Have you ever heard of a moving city? Sound like something that hasn’t happened since the Native Americans had free reign of North America. Well, Chile has heard about it. The violent 8.8 February 27th quake moved the Chilean city of Concepcion at least 10 feet to the west. Although 500 times stronger than the 7.0 earthquake that hit Haiti in January, the tragedies were much less. But Chile wasn’t done; this morning (March 11) 3 strong quakes, all above 6.0, struck the country. If it’s not Chile or Haiti, it’s China, or Indonesia, or Turkey, all within the last 60 days.
People are concerned. After the memorial service this week, honoring the life of Albert Becker, while we were still standing next to the tombstone, I was asked – what do all these earthquakes mean… is it the end? Jesus actually tells us exactly what these mean, “For nation shall rise against nation, and kingdom against kingdom: and there shall be famines, and pestilences, and earthquakes, in divers places. All these are the beginning of sorrows.” (Matthew 24:7,8) The very next thing Jesus says will happen is persecution for those who are faithful in obedience and faith to Jesus. Earthquakes are not the final bell, but are the warning indicators. Something is coming.
So what about a moving city? The Chilean city of Concepcion isn’t the only one I have ever heard about: And I John saw the holy city, New Jerusalem, coming down from God out of heaven, prepared as a bride adorned for her husband. (Revelation 21:2) There it is, the New Jerusalem will move, not 10 feet, but from heaven to earth. The beloved disciple follows his announcement with a reminder that when the New Jerusalem moves, there will be no death or sorrow.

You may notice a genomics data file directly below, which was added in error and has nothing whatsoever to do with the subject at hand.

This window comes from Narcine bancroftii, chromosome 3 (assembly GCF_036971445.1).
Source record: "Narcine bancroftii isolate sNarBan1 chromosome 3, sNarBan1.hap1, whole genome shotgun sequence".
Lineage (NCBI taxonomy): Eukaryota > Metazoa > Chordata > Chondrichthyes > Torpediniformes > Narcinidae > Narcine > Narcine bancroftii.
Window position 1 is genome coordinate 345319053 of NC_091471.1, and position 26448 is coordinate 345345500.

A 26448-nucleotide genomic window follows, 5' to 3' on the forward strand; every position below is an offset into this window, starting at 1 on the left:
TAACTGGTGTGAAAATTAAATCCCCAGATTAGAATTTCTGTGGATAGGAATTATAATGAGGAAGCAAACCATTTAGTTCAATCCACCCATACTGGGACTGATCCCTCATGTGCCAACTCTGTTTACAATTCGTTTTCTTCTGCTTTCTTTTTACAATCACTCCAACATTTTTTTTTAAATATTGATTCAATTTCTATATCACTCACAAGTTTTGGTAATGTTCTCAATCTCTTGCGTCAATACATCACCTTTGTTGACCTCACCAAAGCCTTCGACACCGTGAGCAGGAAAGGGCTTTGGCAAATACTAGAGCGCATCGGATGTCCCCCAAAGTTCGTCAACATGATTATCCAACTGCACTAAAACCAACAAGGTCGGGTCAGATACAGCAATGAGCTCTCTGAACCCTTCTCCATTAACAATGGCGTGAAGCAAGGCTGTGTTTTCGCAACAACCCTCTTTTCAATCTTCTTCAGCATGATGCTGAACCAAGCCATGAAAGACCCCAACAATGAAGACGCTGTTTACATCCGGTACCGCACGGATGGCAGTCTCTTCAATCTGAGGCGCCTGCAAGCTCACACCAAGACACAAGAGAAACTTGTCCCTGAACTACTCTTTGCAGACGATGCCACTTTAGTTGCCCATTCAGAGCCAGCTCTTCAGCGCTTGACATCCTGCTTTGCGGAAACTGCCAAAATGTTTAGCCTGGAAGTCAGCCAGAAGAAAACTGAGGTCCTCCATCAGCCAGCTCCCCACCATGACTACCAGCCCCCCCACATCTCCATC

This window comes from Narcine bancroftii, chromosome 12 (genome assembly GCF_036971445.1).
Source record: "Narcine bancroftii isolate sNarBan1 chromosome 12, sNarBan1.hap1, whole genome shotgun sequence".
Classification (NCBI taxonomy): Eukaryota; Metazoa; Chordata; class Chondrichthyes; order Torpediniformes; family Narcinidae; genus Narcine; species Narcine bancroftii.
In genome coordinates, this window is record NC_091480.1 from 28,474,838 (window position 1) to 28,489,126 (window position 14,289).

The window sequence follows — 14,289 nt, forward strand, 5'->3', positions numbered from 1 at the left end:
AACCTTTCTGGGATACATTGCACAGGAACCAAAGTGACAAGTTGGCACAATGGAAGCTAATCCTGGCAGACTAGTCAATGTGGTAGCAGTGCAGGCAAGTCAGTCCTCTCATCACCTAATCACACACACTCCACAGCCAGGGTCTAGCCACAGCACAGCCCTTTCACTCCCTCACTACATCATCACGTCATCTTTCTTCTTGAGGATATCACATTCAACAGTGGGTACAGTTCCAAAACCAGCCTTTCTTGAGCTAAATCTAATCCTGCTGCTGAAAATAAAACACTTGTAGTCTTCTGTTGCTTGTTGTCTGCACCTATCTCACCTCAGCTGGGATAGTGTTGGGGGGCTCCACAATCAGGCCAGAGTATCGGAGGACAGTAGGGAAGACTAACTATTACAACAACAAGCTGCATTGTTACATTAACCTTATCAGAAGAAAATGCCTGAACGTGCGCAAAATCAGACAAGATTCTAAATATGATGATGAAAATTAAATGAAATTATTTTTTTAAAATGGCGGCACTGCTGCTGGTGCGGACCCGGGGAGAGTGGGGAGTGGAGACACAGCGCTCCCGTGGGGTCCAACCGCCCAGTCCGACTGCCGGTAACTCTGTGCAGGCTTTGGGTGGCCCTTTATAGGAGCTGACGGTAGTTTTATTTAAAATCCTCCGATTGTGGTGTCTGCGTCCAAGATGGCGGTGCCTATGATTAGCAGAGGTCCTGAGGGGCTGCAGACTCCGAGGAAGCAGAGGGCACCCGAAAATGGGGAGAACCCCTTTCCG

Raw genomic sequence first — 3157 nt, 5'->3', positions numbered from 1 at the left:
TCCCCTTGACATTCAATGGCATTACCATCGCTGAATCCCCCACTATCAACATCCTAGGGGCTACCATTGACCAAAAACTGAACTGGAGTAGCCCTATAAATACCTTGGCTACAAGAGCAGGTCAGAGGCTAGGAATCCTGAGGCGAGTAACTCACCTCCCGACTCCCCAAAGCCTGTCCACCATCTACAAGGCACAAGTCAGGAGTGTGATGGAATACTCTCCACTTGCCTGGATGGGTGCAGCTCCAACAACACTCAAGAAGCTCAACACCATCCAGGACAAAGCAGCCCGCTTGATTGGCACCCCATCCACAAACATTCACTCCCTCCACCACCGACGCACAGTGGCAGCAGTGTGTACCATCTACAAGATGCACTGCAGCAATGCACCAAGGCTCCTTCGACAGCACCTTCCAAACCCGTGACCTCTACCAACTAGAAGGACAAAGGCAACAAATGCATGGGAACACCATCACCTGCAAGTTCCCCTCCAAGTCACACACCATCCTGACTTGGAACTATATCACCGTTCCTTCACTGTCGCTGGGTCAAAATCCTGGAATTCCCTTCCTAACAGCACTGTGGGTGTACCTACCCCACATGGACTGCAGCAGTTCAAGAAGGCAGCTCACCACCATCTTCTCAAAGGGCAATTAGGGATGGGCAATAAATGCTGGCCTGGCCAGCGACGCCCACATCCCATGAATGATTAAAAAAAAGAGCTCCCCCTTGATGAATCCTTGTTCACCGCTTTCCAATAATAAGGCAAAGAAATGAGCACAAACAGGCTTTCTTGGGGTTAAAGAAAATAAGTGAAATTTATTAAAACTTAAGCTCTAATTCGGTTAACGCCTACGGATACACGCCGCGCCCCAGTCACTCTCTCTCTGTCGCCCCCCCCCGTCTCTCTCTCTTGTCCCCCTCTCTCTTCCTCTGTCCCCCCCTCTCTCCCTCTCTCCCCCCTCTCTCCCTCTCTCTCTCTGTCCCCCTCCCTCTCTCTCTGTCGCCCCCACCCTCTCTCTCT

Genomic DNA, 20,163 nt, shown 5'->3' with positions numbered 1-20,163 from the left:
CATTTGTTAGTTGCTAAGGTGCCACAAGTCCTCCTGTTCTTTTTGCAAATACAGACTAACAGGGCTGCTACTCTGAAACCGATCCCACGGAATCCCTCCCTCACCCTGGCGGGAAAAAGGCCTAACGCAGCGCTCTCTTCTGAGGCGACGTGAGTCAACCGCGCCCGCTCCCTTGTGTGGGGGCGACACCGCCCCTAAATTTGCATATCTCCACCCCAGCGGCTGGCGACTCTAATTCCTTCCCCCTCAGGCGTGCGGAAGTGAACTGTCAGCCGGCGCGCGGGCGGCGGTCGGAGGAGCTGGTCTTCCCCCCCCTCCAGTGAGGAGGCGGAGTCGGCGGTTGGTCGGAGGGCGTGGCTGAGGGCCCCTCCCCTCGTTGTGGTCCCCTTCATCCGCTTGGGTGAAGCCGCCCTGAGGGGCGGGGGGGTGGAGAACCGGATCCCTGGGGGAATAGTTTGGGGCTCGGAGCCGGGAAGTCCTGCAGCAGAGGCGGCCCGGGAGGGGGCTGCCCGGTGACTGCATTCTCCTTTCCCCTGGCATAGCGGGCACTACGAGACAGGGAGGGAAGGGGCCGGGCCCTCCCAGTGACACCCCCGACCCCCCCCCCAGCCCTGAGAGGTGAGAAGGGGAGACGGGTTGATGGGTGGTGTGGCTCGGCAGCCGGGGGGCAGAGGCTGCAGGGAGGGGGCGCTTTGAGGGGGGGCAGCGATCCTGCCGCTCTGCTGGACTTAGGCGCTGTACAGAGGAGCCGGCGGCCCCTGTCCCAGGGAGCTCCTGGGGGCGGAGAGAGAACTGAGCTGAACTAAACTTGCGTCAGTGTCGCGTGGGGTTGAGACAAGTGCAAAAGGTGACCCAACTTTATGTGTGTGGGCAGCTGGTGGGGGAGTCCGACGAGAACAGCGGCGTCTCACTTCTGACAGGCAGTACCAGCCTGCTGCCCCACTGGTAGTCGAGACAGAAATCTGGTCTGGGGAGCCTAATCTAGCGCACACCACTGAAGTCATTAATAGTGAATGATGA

Monday, March 01, 2010
I remember flying with 30 or 40 Jewish teens. Their destination was an international conference just for Jewish young people in Chicago. They explained the goals and programming of the conference including the agenda for Shabbat. My two row-mates and I shared freely during the flight so in our approach I had to ask; “what does Shabbat mean to you as an individual?” The young man was candid in his reply that it really meant nothing and he viewed it as mostly a tradition. But then he added that it remains a highlight of the week because on Friday evening his family will come together and connect before dispersing for the weekend activities.
This is the same practice seen in many homes in Jerusalem at the beginning of each Sabbath. Families come together and fathers bless mothers and mothers bless fathers, parents bless children and children bless parents. “Blessing” is a tradition not like the Christian tradition of praying for each other but rather applying Biblical passages of blessing to the individual followed by a praise. For example the father would bless the mother speaking or singing verses from Proverbs 30 exalting her virtues and expressing his appreciation of her.
I have taken a spin of this practice in my home. Each Friday that I am home, I invite friends over for supper to become "family." Before we eat together, we go around the table blessing the one to our right. After we go around the circle, we read a Psalm... as a blessing to God.
I don’t know how far back this tradition goes, but it has the taste of creation. It fits within the picture of God to envision Him doing just that every Sabbath for us – extolling our virtues and expressing His appreciation for us. Go ahead, reflect the image of God by blessing your child, your parent, your spouse, and your God.